Liquid flow upwardly through the vent passageway will float the closure ball 154 upwardly into a seated position. The liquid imposed force is sufficient to lift piston 166 and mass 160. Upon a removal of the liquid force on ball 154, the weight of mass 170 will act to lower the weight 160. As it moves downwardly it moves with it the piston 166. This downward movement of piston 166 causes projection 170 to dislodge closure ball 154 from its seated position. It is normally caused to start swirling again, under the influence of additional vapor flow through the passageway.
As is disclosed in the aforementioned U.S. Pat. No. 4,487,215, for example, the lower heavy ball 110 functions in response to the gas vent valve tilting beyond a predetermined amount to roll up the conical surface 108 and force the closure ball 154 into a seated position. This function is also very well described in the aforementioned U.S. Pat. No. 4,325,398 and thus will not be repeated.
Gas vent valve 86 is constructed to include an over pressure relief valve 176 within the upper housing 96. As illustrated, mass chamber 158 includes a central opening 178 in the upper wall 92. The valve seat 180 is formed about the opening 178, on its outlet side. A closure member 182 is biased downwardly against the seat 180 by means of a coil compression spring 184. The upper end of spring 184 rests against shoulder 104. The lower end bears against an upper shoulder 186 on member 182. Member 182 carries an annular member 188 of rubber or a rubber-like or plastic material. The seat 180 is in the form of the relatively sharp edge which penetrates somewhat into the material 188, so that a good seal is formed where the edge 180 and member 188 make contact. As shown, the chamber 190 above closure member 182 communicates with a vent passageway 192 which extends through nipple 100. Nipple 100 may fit into a hose or other conduit for receiving the fluid which may flow out through passageway 192.
As should be evident, a pressure within mass chamber 158 sufficient to overcome the force of spring 184 will lift the closure member 182 upwardly off of the seat 180. When this happens the gas in chamber 158 will flow through the opening 178, then through openings 192 in the closure member 182, then upwardly to and through chamber 190 and passageway 192. Flow will continue until the pressure within chamber 158 drops down to a sufficient level to allow the force of spring 184 to again seat the closure member 182.
As in the first embodiment, the mass 160 is constructed from a heavy material, such as brass, stainless steel or some other heavy metal or material. Ball 110 is preferably also constructed from a heavy material and may be constructed from the same material used for ball 160. Closure ball 154 is preferably constructed from a light-weight buoyant material. However, it might be possible to construct closure ball 154 from a nonbuoyant material and then construct ball 110 from a buoyant material. Strong gas currents can spin a nonbuoyant closure ball and generate downwardly directed forces which are strong enough to prevent such closure ball from seating and also hold down a buoyant lower ball. Then, liquid flow through the vent passageway, acting on the lower buoyant ball, will cause it to move upwardly, moving with it the heavier closure ball, the piston and the upper mass.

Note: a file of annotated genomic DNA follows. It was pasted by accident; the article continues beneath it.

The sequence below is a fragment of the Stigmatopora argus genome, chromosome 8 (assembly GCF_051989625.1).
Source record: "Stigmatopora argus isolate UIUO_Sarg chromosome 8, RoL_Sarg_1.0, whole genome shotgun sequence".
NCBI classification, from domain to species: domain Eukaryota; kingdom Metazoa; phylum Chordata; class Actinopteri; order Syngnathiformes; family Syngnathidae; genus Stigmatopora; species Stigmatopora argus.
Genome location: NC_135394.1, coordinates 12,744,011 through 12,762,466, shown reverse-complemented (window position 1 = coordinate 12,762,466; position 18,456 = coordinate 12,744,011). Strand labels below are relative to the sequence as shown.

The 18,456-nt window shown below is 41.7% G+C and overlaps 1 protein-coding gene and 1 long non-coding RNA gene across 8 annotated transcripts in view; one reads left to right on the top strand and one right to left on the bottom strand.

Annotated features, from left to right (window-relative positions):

The cylindrical housing 88, the closure member 90, inserts 120 and 130, piston 166, closure member 182 and upper fitting 96 may all be constructed from molded plastic. These parts may be injection molded. The end member 90 may be welded in place, by the use of solvent. The upper fitting 96 may be secured in place in the same manner.
It is to be understood that the illustrated embodiments are presented for example purposes only. The vent passageway may be constructed in a wide variety of ways. The member 90 also defines a sidewall of the spin chamber 132. In some installations it may be desirable to locate the tangential slots in this wall. Although each embodiment shows a plurality of elements functioning together, for a beneficial purpose, it is possible to construct other embodiments which will include less then all of the elements which will still be within the scope of the invention. In accordance with established principles of patent law, the examples which have been illustrated and described are not to be used to directly limit the scope of the invention, but rather, the invention is to be defined by the appended claims interpreted in accordance with established rules of patent claim interpretation, including use of the doctrine of equivalents.
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|U.S. Classification||137/202, 137/43|
|International Classification||F16K17/36, F16K24/04|
|Cooperative Classification||Y10T137/3099, Y10T137/0874, F16K17/366, F16K24/04|
|European Classification||F16K17/36C, F16K24/04|
|May 22, 1987||AS||Assignment|
Owner name: GT DEVELOPMENT CORPORATION, SEATTLE, WA., A CORP O
Free format text: ASSIGNMENT OF ASSIGNORS INTEREST.;ASSIGNORS:ARMBRUSTER, KURT;GREEN, CHARLES J.;MORRIS, JOHN M.;REEL/FRAME:004716/0397
Effective date: 19870515
|May 3, 1988||CC||Certificate of correction|
|Apr 8, 1991||FPAY||Fee payment|
Year of fee payment: 4
|Dec 12, 1994||FPAY||Fee payment|
Year of fee payment: 8
|Mar 12, 1999||FPAY||Fee payment|
Year of fee payment: 12